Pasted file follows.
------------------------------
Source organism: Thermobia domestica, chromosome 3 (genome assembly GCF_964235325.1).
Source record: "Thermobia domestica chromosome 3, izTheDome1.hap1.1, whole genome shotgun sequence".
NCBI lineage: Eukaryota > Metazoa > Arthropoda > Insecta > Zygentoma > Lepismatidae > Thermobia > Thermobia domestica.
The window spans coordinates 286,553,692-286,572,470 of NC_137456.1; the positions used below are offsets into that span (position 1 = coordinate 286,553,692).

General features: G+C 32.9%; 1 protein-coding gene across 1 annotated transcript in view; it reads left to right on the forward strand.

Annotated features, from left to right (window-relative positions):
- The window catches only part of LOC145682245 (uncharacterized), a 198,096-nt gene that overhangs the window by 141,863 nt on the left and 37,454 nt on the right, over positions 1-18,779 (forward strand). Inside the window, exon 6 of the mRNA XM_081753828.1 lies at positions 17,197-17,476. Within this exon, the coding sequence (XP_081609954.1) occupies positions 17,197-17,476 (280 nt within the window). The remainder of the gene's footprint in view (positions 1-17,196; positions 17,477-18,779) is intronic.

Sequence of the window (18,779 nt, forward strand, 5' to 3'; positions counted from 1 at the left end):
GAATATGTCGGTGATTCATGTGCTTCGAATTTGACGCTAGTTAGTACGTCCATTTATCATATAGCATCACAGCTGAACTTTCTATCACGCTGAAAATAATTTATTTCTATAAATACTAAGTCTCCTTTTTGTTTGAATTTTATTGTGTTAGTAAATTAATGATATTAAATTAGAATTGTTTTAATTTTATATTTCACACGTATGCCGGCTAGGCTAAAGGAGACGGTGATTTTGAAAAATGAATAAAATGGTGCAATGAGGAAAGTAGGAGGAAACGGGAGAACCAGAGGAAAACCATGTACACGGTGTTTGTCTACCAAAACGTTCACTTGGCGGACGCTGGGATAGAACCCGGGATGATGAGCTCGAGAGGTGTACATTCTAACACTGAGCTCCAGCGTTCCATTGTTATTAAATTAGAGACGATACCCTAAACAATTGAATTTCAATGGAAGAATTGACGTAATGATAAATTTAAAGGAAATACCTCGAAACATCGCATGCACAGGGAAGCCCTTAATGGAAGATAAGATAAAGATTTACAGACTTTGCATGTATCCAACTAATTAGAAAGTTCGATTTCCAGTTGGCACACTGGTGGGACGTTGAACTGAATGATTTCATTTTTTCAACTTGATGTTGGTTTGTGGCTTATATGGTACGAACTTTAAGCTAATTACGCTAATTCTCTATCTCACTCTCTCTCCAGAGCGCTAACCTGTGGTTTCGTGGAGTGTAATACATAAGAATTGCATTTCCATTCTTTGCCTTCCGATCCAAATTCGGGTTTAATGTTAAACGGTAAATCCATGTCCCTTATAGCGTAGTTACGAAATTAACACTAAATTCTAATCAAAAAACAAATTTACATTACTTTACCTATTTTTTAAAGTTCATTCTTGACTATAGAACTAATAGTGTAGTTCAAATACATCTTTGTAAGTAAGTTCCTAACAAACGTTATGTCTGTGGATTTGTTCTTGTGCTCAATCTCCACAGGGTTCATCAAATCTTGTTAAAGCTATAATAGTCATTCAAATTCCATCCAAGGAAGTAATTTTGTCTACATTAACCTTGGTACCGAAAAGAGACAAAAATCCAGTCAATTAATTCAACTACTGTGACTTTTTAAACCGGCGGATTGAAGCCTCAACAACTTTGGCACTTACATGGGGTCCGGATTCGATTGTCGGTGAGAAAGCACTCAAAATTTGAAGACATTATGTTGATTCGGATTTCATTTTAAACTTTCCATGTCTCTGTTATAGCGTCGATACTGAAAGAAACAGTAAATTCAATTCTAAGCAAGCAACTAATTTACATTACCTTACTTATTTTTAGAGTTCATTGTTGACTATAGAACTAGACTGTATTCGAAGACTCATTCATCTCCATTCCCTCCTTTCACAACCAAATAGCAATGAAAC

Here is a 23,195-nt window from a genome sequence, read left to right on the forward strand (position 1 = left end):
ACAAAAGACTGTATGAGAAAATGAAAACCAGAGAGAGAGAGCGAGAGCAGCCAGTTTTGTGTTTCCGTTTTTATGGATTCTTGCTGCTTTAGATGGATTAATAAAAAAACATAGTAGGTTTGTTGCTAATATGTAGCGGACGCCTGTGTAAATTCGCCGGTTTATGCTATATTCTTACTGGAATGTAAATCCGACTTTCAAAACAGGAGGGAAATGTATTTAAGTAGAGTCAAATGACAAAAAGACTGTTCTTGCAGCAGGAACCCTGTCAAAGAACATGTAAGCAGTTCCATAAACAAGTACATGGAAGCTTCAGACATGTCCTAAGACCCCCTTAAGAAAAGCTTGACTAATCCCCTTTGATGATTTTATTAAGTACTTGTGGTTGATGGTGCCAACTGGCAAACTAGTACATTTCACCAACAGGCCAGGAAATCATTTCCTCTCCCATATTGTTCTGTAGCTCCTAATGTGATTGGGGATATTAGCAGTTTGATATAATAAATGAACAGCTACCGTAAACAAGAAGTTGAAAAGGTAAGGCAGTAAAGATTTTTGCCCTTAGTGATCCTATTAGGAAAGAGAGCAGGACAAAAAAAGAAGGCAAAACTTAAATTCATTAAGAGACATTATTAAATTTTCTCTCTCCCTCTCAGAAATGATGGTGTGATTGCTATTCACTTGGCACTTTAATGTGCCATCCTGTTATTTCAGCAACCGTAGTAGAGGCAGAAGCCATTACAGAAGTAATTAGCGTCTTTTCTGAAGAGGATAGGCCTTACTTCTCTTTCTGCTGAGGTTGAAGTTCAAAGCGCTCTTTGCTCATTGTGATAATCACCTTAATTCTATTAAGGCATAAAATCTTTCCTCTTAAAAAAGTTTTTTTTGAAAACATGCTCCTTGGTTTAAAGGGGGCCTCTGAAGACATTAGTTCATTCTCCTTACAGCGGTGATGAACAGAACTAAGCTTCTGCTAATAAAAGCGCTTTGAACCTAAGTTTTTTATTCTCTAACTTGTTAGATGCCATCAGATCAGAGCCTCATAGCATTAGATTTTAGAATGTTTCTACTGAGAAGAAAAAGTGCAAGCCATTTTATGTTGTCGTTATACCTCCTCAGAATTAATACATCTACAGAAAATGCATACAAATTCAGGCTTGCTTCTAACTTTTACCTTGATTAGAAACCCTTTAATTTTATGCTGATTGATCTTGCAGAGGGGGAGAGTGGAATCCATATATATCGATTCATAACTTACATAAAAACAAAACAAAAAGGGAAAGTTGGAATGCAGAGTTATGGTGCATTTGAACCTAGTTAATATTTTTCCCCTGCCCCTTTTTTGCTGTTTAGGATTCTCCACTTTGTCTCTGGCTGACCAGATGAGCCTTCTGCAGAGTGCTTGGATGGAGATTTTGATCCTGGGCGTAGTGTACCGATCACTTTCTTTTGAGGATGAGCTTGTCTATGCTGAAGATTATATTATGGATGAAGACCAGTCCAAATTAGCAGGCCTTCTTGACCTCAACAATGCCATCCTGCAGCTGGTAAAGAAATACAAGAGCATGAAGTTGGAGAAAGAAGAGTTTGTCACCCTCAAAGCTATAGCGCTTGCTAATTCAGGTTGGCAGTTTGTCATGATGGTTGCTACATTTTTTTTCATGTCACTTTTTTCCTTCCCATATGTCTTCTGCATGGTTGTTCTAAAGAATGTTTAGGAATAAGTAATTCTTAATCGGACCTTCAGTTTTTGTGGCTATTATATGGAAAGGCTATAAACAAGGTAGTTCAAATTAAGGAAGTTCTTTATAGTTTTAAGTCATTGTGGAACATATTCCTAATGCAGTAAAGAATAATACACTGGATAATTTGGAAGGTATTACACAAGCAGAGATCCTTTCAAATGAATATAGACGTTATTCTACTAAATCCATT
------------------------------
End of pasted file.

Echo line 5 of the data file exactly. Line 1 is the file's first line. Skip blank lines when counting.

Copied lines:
General features: G+C 32.9%; 1 protein-coding gene across 1 annotated transcript in view; it reads left to right on the forward strand.